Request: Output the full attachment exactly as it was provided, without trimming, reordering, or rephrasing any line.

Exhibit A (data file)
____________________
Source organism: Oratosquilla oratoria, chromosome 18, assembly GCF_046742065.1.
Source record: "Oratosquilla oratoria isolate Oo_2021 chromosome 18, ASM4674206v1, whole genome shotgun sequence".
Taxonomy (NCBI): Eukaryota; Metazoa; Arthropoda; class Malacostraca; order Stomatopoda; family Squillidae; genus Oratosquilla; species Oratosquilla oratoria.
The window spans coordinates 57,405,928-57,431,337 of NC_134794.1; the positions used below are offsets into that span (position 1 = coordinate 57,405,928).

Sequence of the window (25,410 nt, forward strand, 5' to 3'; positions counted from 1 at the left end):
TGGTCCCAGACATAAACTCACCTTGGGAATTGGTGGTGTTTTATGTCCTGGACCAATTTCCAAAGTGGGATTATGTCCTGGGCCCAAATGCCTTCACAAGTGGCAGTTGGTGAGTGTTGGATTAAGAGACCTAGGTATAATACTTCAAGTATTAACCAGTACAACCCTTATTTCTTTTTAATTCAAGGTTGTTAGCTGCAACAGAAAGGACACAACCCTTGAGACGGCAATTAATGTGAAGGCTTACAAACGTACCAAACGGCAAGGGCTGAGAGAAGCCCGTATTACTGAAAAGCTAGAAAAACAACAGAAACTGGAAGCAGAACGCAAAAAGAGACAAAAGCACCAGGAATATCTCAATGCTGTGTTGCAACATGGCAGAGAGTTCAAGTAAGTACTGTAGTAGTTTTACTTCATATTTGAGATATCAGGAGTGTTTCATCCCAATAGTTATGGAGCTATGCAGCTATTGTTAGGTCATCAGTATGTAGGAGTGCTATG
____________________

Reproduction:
Source organism: Oratosquilla oratoria, chromosome 18, assembly GCF_046742065.1.
Source record: "Oratosquilla oratoria isolate Oo_2021 chromosome 18, ASM4674206v1, whole genome shotgun sequence".
Taxonomy (NCBI): Eukaryota; Metazoa; Arthropoda; class Malacostraca; order Stomatopoda; family Squillidae; genus Oratosquilla; species Oratosquilla oratoria.
The window spans coordinates 57,405,928-57,431,337 of NC_134794.1; the positions used below are offsets into that span (position 1 = coordinate 57,405,928).

Sequence of the window (25,410 nt, forward strand, 5' to 3'; positions counted from 1 at the left end):
TGGTCCCAGACATAAACTCACCTTGGGAATTGGTGGTGTTTTATGTCCTGGACCAATTTCCAAAGTGGGATTATGTCCTGGGCCCAAATGCCTTCACAAGTGGCAGTTGGTGAGTGTTGGATTAAGAGACCTAGGTATAATACTTCAAGTATTAACCAGTACAACCCTTATTTCTTTTTAATTCAAGGTTGTTAGCTGCAACAGAAAGGACACAACCCTTGAGACGGCAATTAATGTGAAGGCTTACAAACGTACCAAACGGCAAGGGCTGAGAGAAGCCCGTATTACTGAAAAGCTAGAAAAACAACAGAAACTGGAAGCAGAACGCAAAAAGAGACAAAAGCACCAGGAATATCTCAATGCTGTGTTGCAACATGGCAGAGAGTTCAAGTAAGTACTGTAGTAGTTTTACTTCATATTTGAGATATCAGGAGTGTTTCATCCCAATAGTTATGGAGCTATGCAGCTATTGTTAGGTCATCAGTATGTAGGAGTGCTATG